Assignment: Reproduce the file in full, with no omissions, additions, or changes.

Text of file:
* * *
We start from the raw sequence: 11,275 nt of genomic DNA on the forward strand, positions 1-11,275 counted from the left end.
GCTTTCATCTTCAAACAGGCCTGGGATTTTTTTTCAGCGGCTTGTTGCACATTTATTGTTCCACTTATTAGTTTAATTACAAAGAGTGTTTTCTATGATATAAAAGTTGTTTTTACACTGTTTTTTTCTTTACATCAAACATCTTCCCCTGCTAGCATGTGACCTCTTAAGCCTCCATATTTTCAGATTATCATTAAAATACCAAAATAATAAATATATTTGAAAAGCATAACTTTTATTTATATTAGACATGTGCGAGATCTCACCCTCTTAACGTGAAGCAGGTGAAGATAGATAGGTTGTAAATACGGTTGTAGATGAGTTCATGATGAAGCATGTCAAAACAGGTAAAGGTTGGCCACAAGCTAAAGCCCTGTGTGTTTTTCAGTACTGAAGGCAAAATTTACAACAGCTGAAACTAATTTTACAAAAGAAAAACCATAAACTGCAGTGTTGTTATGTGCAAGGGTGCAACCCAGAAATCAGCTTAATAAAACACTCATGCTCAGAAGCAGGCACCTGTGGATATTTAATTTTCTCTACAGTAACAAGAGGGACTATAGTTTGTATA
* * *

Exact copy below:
We start from the raw sequence: 11,275 nt of genomic DNA on the forward strand, positions 1-11,275 counted from the left end.
GCTTTCATCTTCAAACAGGCCTGGGATTTTTTTTCAGCGGCTTGTTGCACATTTATTGTTCCACTTATTAGTTTAATTACAAAGAGTGTTTTCTATGATATAAAAGTTGTTTTTACACTGTTTTTTTCTTTACATCAAACATCTTCCCCTGCTAGCATGTGACCTCTTAAGCCTCCATATTTTCAGATTATCATTAAAATACCAAAATAATAAATATATTTGAAAAGCATAACTTTTATTTATATTAGACATGTGCGAGATCTCACCCTCTTAACGTGAAGCAGGTGAAGATAGATAGGTTGTAAATACGGTTGTAGATGAGTTCATGATGAAGCATGTCAAAACAGGTAAAGGTTGGCCACAAGCTAAAGCCCTGTGTGTTTTTCAGTACTGAAGGCAAAATTTACAACAGCTGAAACTAATTTTACAAAAGAAAAACCATAAACTGCAGTGTTGTTATGTGCAAGGGTGCAACCCAGAAATCAGCTTAATAAAACACTCATGCTCAGAAGCAGGCACCTGTGGATATTTAATTTTCTCTACAGTAACAAGAGGGACTATAGTTTGTATA